The moral fibre?
The claim for solicitor's fee was refused in Guinness on twin-grounds of the claim not arising from the transaction between the parties, and that same was unethical and an affront to public policy. For some reason, how such a claim runs against ethics and public policy considerations was not expatiated upon. This appears a major pitfall in the case which, by the hallowed principle of stare decisis, many a decision from the High Court still had to follow devotedly, in dismissing a claim for solicitor's fee.
In SPDC v Okonedo (supra) an award of special damages for solicitor's fee was allowed, with respect, on the slightly blurred line that what was claimed was for specific expense incurred in engaging a solicitor to have a brewing dispute otherwise settled out of court and such same will not constitute an immoral claim. In International Offshore Construction Ltd & 3 Ors. v Shoreline Liftboats Nig. Ltd  16 NWLR [Pt. 845] p. 157 the award made as damages for engaging solicitor's services was affirmed by the Court of Appeal on the ground that unchallenged evidence was led in its proof. Guinness was not considered, so understandably the moral question was kept for another time. In Lonestar Drilling Nig. Ltd v. New Genesis Executive Security Ltd  LPELR – 4437 CA there was a claim for costs incurred in engaging a solicitor to prosecute a substantive claim initiated under the Undefended List procedure. The Court of Appeal, in affirming the lower Court's position that the claimant did not prove the claim as necessary expenses, accepted nonetheless that costs, pleaded and proved as special damages, may be awarded for securing legal representation, and, for the litigant's "time and effort in coming to court."
The cost-shifting principle also fell for animated discussion in the Court of Appeal decision in Naude v Simon  ALL FWLR [Pt. 753] CA 1878. The Court, per Akomolafe- Wilson JCA reviewed the earlier decisions of the court on the same, inevitably drawing a close thus:
"Having regard to the above recent cases, it is no more in doubt that damages for cost, which includes solicitor's fees and out of pocket expenses, if reasonably incurred are usually paid by courts if properly pleaded and proved. In short, the decision of this honourable court in the cited cases Ihekwoaba v. A.C.B. Ltd and Guinness (Nig.) Plc v. Nwoke where this court held that the payment of solicitor's fees as damages is not supported in this country does not represent the present state of the mind of the courts in this country. In more recent times, it is common for solicitors to include their fees for prosecution of cases and pass same to the other party as part of claims for damages, which have been awarded by the courts once the claims are proved."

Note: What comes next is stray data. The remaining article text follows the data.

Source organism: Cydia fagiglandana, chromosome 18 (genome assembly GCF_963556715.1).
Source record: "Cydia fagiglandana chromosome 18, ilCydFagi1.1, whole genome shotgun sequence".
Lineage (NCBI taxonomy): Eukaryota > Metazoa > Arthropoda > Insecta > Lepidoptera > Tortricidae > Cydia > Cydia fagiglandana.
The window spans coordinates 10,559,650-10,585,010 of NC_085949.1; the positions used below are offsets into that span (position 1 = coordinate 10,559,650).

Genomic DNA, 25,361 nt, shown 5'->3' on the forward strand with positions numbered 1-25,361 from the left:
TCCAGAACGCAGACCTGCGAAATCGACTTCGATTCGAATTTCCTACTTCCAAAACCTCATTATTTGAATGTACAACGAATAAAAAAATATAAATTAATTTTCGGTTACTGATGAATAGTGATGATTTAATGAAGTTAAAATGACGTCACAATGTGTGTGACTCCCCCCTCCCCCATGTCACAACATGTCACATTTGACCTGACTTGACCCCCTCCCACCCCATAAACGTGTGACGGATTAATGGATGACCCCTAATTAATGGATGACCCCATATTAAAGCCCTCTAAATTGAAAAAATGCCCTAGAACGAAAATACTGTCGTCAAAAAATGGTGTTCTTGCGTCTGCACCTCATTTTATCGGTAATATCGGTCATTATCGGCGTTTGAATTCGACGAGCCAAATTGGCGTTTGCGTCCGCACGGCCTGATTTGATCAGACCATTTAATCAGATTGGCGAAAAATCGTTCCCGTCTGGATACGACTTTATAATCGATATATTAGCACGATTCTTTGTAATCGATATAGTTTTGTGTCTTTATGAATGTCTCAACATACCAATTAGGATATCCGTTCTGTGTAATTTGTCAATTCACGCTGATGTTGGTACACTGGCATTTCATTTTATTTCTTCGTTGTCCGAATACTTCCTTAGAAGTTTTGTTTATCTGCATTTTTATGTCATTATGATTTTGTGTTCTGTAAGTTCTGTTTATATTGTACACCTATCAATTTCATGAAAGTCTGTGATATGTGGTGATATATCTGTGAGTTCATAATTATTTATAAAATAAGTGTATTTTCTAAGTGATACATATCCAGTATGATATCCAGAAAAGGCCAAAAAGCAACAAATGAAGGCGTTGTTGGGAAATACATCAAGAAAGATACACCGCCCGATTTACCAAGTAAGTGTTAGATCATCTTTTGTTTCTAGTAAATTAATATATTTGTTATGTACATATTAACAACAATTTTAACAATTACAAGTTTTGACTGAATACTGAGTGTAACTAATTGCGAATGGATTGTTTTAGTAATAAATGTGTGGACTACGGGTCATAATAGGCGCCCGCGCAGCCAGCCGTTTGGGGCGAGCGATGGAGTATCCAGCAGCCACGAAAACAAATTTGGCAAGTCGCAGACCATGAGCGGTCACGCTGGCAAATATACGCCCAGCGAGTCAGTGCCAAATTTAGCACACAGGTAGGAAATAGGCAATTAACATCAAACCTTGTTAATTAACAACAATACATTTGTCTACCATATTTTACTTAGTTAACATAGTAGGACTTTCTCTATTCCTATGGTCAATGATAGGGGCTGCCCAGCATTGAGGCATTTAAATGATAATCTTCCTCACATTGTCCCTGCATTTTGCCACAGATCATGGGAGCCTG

Commendably enough, the position in these later decisions of the Court of Appeal appear to make passage for recovery of solicitor's fee. However, it is pertinent to mention that the quoted portion of His Lordship's erudition on the point, appears to suggest that the position of the Court taken in Ihekwoaba v. A.C.B. Ltd, as endorsed by the apex Court in Nwanji, and which has not been upturned by the apex court is no longer the law. As emphasized above, there are prescriptions in Nwanji's which, unless upturned by the apex Court, remains the law to make for a successful outcome on a claim for recovery of professional fees. The real issue, in view of the peculiarity of 'pleading and proving costs' to make for a successful claim on same is to develop our costs taxation systems/process.
Guinness', happily, it can be safely argued, does not represent the position of the law anymore, if it ever was. Except passing the burden of solicitor's fee to the other side is, with respect, being mistaken for the public policy prohibition against 'maintenance' which Lord Loughborough explained in the English case of Wallis v Duke of Portland 3 Ves. Jun. 494 at 502 in these terms: 'parties shall not by their countenance aid the prosecution of suits of any kind; [because] every person must bring [his action or suit] upon his own bottom, and at his own expense.', making an unsuccessful party pay the litigation costs of the successful party will not run against the thread of ethical concerns. It may be argued that it will discourage actions, but the wicket in response is that award of costs is not offered at the mere asking but as 'regulated' within the discretion of the court, subject to its being pleaded as special damages and proven.
Commendably enough, the High Court Rules of Lagos State (2012) has made a pioneering move in providing beyond a bareknuckle statement that costs follow events. It specifies expressly in Order 49 1(1) (a) that such costs shall include 'legal representation'. That puts it beyond cavil, and the other rules of court may want to consider adopting such express provision. Costs should follow events, in every sense of that aphorism.